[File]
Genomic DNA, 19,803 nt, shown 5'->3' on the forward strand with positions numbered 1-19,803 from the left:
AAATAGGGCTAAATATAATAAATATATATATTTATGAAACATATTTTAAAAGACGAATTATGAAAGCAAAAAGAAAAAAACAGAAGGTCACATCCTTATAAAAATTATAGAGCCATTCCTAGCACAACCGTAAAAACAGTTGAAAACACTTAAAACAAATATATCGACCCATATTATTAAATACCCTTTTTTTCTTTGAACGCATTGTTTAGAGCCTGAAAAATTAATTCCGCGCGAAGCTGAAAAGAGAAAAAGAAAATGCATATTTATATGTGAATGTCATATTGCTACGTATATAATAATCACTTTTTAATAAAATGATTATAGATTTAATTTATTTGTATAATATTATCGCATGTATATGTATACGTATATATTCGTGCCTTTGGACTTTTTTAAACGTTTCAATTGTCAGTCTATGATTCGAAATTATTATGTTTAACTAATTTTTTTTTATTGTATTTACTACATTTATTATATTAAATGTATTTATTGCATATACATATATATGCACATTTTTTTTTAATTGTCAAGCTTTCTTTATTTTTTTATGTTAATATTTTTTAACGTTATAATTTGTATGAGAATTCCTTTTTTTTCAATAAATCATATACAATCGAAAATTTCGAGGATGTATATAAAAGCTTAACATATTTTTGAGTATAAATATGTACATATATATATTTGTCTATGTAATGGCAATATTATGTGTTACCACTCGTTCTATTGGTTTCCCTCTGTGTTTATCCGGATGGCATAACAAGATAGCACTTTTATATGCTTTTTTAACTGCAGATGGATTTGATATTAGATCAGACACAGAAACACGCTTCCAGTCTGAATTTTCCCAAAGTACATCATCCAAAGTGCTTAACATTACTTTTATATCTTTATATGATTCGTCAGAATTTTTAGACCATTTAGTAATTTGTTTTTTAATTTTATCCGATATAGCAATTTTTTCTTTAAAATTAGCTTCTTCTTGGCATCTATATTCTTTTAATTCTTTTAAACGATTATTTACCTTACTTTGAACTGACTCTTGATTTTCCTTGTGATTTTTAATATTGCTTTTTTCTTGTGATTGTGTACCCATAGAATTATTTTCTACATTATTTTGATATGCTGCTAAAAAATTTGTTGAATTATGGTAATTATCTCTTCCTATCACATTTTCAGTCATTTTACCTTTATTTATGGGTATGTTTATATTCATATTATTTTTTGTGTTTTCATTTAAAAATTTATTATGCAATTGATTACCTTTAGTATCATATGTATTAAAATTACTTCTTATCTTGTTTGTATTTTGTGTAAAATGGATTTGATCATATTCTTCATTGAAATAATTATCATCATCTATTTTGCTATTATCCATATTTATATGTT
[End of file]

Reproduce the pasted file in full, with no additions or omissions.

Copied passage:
Genomic DNA, 19,803 nt, shown 5'->3' on the forward strand with positions numbered 1-19,803 from the left:
AAATAGGGCTAAATATAATAAATATATATATTTATGAAACATATTTTAAAAGACGAATTATGAAAGCAAAAAGAAAAAAACAGAAGGTCACATCCTTATAAAAATTATAGAGCCATTCCTAGCACAACCGTAAAAACAGTTGAAAACACTTAAAACAAATATATCGACCCATATTATTAAATACCCTTTTTTTCTTTGAACGCATTGTTTAGAGCCTGAAAAATTAATTCCGCGCGAAGCTGAAAAGAGAAAAAGAAAATGCATATTTATATGTGAATGTCATATTGCTACGTATATAATAATCACTTTTTAATAAAATGATTATAGATTTAATTTATTTGTATAATATTATCGCATGTATATGTATACGTATATATTCGTGCCTTTGGACTTTTTTAAACGTTTCAATTGTCAGTCTATGATTCGAAATTATTATGTTTAACTAATTTTTTTTTATTGTATTTACTACATTTATTATATTAAATGTATTTATTGCATATACATATATATGCACATTTTTTTTTAATTGTCAAGCTTTCTTTATTTTTTTATGTTAATATTTTTTAACGTTATAATTTGTATGAGAATTCCTTTTTTTTCAATAAATCATATACAATCGAAAATTTCGAGGATGTATATAAAAGCTTAACATATTTTTGAGTATAAATATGTACATATATATATTTGTCTATGTAATGGCAATATTATGTGTTACCACTCGTTCTATTGGTTTCCCTCTGTGTTTATCCGGATGGCATAACAAGATAGCACTTTTATATGCTTTTTTAACTGCAGATGGATTTGATATTAGATCAGACACAGAAACACGCTTCCAGTCTGAATTTTCCCAAAGTACATCATCCAAAGTGCTTAACATTACTTTTATATCTTTATATGATTCGTCAGAATTTTTAGACCATTTAGTAATTTGTTTTTTAATTTTATCCGATATAGCAATTTTTTCTTTAAAATTAGCTTCTTCTTGGCATCTATATTCTTTTAATTCTTTTAAACGATTATTTACCTTACTTTGAACTGACTCTTGATTTTCCTTGTGATTTTTAATATTGCTTTTTTCTTGTGATTGTGTACCCATAGAATTATTTTCTACATTATTTTGATATGCTGCTAAAAAATTTGTTGAATTATGGTAATTATCTCTTCCTATCACATTTTCAGTCATTTTACCTTTATTTATGGGTATGTTTATATTCATATTATTTTTTGTGTTTTCATTTAAAAATTTATTATGCAATTGATTACCTTTAGTATCATATGTATTAAAATTACTTCTTATCTTGTTTGTATTTTGTGTAAAATGGATTTGATCATATTCTTCATTGAAATAATTATCATCATCTATTTTGCTATTATCCATATTTATATGTT